By J. I. Packer
The distinction between the Church visible and invisible was coined by Luther and Zwingli in the sixteenth century, and was much used by all the Reformers, our own included.
The wording of Article XIX (“The visible Church of Christ is a congregation of faithful men…”) implies this distinction, and it was in fact basic to all Anglican thinking about the church for more than a century after the Reformation.
Jeremy Taylor, in many ways a High Churchman, states it as clearly as anyone. It is fashionable these days to criticise the distinction as unsound. But its critics persistently misunderstand it. They take it to mean that there are in the world two distinct churches, one hidden within the other, like Chinese boxes. The larger church (the visible) is the aggregate of local congregations all over the world in which the Christian faith is professed and preached and the Christian sacraments are administered. The smaller church (the invisible) is the aggregate of those within these congregations who are savingly united to Christ by faith in him.
The critics further suppose that the reason why the latter church is called invisible is that it has no distinctive organisation of its own, but is merged into the organised life of the larger group.
The critics conclude that those who make this distinction think that the visible church, with its organised institutional life, exists merely to provide the means of grace (preaching and sacraments) through which God brings men into the invisible church, by drawing them to Christ.
From this it would follow that the only concern we need have about the visible church is to see that in each local congregation the New Testament gospel is faithfully preached and the sacraments interpreted in line with it. Certain standard strictures on this doctrine of the two churches are then made. It is first pointed out that such a distinction, if true, would justify unconcern about matters of church policy, and the outward reunion of visible churches.
Visible and invisible
But, in fact (it is said), the distinction is false. The New Testament knows only one church, not two, and the church of which it speaks is a society with its own public, organized life. The invisible church, as an unorganised, non-institutional fellowship, simply does not exist. Such observations are valid enough in themselves, but they are right off the target. It may be that there are people who have held this doctrine of two churches, but the Reformers certainly did not. When they spoke of the church invisible and visible (or, in Hooker’s phrase, mystical and visible), they were distinguishing, not between two churches, but between two distinct
standpoints from which the one church must be regarded.
They were distinguishing the church as God sees it, i.e. the church as it really is, from the church as man sees it, i.e. the church as it looks to us. The Bible, they said, views the one church from both standpoints, and we must learn to keep them distinct in our minds.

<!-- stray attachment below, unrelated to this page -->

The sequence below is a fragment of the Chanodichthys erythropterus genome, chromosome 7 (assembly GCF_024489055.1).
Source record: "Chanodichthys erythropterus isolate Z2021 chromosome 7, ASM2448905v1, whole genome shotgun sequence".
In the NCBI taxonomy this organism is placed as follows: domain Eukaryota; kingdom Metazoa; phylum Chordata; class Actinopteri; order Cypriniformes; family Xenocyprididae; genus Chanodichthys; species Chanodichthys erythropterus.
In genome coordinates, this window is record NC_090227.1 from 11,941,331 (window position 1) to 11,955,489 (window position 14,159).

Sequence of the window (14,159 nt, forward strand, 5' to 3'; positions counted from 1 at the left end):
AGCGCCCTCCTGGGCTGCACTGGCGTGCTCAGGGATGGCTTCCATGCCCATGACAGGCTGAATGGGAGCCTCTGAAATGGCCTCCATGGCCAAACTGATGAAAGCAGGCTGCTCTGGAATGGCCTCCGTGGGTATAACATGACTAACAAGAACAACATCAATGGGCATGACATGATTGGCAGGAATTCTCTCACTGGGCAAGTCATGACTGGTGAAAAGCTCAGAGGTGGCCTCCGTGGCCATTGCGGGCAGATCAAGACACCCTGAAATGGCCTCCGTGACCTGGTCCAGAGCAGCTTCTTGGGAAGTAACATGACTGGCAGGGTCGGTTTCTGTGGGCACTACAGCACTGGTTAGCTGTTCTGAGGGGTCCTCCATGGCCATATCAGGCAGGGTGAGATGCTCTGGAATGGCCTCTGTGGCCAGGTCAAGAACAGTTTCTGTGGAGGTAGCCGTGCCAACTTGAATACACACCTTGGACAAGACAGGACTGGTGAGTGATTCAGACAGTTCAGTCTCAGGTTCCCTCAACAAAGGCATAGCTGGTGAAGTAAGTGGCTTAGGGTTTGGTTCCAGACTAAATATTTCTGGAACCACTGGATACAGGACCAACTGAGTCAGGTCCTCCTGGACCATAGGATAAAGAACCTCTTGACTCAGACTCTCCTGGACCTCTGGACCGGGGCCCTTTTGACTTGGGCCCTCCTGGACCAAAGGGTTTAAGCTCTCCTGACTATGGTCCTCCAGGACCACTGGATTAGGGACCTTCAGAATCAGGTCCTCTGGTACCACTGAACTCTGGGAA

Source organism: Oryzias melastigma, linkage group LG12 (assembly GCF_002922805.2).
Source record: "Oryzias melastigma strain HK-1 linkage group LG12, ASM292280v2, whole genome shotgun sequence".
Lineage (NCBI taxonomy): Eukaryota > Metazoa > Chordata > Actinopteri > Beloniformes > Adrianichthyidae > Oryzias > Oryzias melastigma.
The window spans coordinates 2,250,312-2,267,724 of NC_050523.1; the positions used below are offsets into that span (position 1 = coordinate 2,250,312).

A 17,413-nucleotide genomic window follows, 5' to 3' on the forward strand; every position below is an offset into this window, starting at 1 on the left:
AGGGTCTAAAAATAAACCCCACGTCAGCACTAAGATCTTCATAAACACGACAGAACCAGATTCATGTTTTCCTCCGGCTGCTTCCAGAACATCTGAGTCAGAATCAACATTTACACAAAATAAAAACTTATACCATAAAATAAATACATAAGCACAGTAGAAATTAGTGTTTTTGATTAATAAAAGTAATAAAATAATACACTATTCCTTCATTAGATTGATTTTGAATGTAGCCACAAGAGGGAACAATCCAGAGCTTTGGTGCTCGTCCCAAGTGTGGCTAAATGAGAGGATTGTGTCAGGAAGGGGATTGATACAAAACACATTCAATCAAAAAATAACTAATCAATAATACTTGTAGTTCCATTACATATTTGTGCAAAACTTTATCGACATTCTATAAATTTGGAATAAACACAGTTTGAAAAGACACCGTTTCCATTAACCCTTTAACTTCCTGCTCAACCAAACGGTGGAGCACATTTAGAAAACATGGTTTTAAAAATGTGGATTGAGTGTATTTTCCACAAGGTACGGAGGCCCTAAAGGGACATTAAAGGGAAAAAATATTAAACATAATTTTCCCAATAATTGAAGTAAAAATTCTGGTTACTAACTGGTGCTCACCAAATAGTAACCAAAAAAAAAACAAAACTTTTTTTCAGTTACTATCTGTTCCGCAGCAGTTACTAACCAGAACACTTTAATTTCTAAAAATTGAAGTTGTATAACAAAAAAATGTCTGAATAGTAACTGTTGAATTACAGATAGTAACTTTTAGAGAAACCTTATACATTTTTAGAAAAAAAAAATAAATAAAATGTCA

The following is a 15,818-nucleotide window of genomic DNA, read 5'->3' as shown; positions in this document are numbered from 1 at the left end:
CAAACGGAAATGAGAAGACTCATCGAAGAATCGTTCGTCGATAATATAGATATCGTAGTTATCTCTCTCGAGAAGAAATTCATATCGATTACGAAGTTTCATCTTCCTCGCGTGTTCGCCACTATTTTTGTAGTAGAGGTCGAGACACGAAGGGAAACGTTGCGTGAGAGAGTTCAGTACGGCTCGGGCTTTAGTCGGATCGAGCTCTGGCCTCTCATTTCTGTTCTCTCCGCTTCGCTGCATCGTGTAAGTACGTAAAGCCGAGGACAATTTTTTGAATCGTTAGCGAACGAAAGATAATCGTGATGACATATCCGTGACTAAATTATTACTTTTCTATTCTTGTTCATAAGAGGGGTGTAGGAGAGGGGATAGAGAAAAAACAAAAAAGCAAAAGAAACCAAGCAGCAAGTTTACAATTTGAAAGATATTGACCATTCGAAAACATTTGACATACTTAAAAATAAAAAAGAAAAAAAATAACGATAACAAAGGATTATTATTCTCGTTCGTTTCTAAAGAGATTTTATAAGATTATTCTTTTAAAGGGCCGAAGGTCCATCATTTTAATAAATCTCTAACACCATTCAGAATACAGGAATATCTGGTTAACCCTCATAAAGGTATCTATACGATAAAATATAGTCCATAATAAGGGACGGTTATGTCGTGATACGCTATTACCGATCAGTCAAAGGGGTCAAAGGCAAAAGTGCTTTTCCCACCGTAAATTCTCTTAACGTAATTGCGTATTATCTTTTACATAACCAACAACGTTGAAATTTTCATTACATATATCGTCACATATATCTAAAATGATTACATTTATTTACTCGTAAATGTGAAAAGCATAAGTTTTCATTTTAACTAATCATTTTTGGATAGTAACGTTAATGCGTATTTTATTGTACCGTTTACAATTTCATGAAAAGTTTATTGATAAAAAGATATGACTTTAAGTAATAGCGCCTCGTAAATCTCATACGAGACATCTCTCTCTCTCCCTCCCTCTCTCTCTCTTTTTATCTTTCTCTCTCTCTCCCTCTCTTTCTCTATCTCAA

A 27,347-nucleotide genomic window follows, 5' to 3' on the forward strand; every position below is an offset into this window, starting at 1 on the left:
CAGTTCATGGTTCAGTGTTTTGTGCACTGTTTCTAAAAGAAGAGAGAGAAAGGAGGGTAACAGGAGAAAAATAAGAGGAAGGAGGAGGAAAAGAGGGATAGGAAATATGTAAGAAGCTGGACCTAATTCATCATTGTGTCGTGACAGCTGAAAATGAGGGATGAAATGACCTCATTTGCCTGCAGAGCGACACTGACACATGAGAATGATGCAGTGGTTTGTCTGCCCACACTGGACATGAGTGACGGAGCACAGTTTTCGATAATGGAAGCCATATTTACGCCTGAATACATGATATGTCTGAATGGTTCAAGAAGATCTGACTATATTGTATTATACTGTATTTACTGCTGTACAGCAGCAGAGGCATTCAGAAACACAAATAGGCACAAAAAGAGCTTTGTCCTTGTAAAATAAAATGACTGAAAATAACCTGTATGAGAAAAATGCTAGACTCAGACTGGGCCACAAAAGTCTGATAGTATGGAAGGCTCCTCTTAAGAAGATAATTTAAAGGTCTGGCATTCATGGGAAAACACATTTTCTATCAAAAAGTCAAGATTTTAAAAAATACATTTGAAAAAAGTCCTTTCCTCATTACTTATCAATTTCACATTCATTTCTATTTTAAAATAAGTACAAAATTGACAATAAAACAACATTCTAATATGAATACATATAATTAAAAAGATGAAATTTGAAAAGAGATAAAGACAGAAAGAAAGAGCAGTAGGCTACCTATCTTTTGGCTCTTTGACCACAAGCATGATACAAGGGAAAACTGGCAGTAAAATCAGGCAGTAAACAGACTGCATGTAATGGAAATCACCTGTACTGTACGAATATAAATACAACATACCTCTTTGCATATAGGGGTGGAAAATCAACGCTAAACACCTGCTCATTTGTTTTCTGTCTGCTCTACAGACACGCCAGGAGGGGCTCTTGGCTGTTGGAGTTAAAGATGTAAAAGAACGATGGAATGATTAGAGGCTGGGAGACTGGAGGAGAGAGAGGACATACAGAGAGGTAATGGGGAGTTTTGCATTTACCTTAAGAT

Bride of Christ
As God sees the church it is the body and bride of Christ, the company of those united to him by faith and indwelt by his Spirit. Necessarily, therefore, it is in its own essential nature invisible to man, for neither the ascended Christ, nor faith, nor the Holy Spirit, can be made an object of human sight. As man sees the church, it is the company of all those who profess faith in Christ and worship together. The church, though essentially invisible, thus becomes visible to men in its corporate life. All who make this profession, and share this life, should be regarded as belonging to the church of Christ, whatever local congregation they may be linked to; though it may be that among their number are some whom God does not recognise as members of Christ, because he sees that despite their profession, they are without faith in their hearts.
The value of this biblical distinction to the Reformers and their successors was at least threefold. First, it disposed of the Roman identification of the church of Christ with the Papal set-up, making it clear that Papal excommunication could not of itself exclude any believer from the church which Christ founded.
Second, it showed that local and national churches, professing the biblical faith, have a real unity in Christ even when they are organisationally separated. Thus it justified the Reformation against the charge of destroying the unity of Christ’s church.
Thirdly, the distinction had pastoral value, as a reminder that mere orthodoxy and membership of the church visible will not of itself suffice to save the unconverted.
A distinction which clarifies these points still has value today. In particular, it is hard to see how the ecumenical movement can help losing its way, or playing into the hands of Rome, without it. One wishes that Anglican ecumenical theologians were making more of this Reformation insight, rather than so often misunderstanding and belittling it.
This article was first published on the ACR on 29 March 1962.